The afternoon saw us meandering back and visiting an old covered bridge and a huge camphor tree.

This style of bridge is popular in China
Doing Taiji has improved my balance massively and I felt fine doing the stones across the river. It wasn’t that long ago when I would have given this a miss
This camphor tree is 1600 years old. An Emperor escaping his enemies hid in it and do it is seen as having special blessings.

In China if you walk under an old Camphor tree they say you will live to your 90s. If you touch one you will live to be 100.

Look at us. I reckon we will be immortal now! Lol
One of my favorite pictures from the trip. Feeling zen.
A great action picture. Good shot XiaoMa

Spring break 2023 – it’s all about the Taiji

Our accommodation on this trip has to be the most stunning place that I have ever stayed in. (Thanks go to Leping for finding it). Way off the beaten track in an old village we are staying in a 200 year old guest house.

Given that most houses in ancient China were constructed from wood very few have survived both fires and the cultural revolution. This is a real gem.

You cannot get there by car. Instead we walked over planks across a stream, down cobbled streets and over a huge threshold. Our luggage had to go separately by a little cart.

The rickety bridge

This house received a special mention from the Emperor because they had 7 generations under this roof in 1842. There were 100 people plus servants living here. This is quite an achievement.

The congratulatory plaque written by the Emperor

Littered with little alcoves that make relaxing tea ceremony places and unique outdoor courtyard spaces, this place is very calming. Just what the souls needs after a busy stressful start to the year.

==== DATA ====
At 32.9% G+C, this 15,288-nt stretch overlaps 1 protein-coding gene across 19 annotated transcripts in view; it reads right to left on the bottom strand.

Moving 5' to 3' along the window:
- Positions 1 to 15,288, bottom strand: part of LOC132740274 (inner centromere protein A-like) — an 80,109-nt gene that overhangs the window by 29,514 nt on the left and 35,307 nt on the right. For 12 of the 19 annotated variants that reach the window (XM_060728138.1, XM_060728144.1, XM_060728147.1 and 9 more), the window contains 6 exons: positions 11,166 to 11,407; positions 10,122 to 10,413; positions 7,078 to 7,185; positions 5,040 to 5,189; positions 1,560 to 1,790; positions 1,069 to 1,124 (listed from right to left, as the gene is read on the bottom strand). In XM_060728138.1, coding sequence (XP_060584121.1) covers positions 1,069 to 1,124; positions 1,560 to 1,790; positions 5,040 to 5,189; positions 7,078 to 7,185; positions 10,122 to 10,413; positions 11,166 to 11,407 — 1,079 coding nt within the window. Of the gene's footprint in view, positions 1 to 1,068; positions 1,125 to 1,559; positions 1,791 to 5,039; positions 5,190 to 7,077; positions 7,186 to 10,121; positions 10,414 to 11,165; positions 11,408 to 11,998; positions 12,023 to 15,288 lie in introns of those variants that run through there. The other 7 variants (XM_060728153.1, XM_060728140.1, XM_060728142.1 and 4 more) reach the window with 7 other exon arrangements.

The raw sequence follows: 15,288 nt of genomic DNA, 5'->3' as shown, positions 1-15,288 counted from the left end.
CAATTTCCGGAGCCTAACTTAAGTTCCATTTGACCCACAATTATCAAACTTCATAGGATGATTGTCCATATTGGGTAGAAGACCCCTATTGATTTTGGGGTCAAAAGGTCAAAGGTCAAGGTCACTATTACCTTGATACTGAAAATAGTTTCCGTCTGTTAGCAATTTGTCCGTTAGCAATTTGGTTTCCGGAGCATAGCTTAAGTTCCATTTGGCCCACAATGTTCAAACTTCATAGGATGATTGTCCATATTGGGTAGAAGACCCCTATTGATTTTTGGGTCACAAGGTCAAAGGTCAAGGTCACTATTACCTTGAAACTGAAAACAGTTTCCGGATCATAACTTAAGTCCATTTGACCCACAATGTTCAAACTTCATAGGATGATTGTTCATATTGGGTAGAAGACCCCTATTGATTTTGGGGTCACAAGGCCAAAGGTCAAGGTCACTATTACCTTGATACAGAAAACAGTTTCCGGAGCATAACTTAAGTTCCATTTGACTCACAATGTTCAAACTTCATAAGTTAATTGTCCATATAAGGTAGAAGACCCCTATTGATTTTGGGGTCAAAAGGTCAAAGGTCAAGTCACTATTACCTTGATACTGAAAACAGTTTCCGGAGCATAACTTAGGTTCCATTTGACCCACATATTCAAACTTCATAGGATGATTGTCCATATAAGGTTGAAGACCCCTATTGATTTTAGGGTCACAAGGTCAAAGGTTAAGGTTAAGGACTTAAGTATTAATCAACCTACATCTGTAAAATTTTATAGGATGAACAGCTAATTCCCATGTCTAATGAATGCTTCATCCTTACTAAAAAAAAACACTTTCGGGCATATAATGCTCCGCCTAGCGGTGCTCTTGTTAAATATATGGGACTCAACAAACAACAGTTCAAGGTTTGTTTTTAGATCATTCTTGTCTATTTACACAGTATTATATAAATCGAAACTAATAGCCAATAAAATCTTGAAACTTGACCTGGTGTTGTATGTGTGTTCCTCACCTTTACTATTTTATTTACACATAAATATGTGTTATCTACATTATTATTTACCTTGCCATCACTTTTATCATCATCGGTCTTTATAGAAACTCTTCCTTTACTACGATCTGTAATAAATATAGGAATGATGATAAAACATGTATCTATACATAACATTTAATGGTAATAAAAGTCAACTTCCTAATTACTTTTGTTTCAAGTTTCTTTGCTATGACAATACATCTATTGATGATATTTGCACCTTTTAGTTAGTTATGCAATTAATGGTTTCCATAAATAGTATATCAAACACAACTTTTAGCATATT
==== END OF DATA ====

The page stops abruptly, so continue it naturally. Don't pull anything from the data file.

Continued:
The whole house is made from natural materials and there are no televisions in the rooms (wifi is slow.) This is a place to get away from the world and find some inner peace.

Immediately you come in there is a central courtyard. Open to the sky at the top cooling air circulates naturally. Birds fly in and out and it was the perfect place for our early morning Qi Gong training.

We exercised to the sound of the cock crowing and breathed air tinged with sweet scented wood smoke as the kitchens fired up.

There is so much symbolism in this house. Full of delightful books and crannies there is always something unexpected around the next corner. Every room is different just like the Tao (universe) and there are pros and cons in each space.

My room

My room for instance has no outside window, only a skylight. I got a chair and not a sofa but the woodwork is exquisite. Like life where we have to accept what we are given and make the best of it. Round the next corner of our lives unexpected surprises are waiting.

This morning I practiced Xing Yi, some walking exercises based on the 5 elements.

The stone flags of this inner courtyard are worn and uneven so sometimes when I balance on one leg I was very strong and stable but other times I wobbled and had to work hard to steady myself. Just like our journey through this life.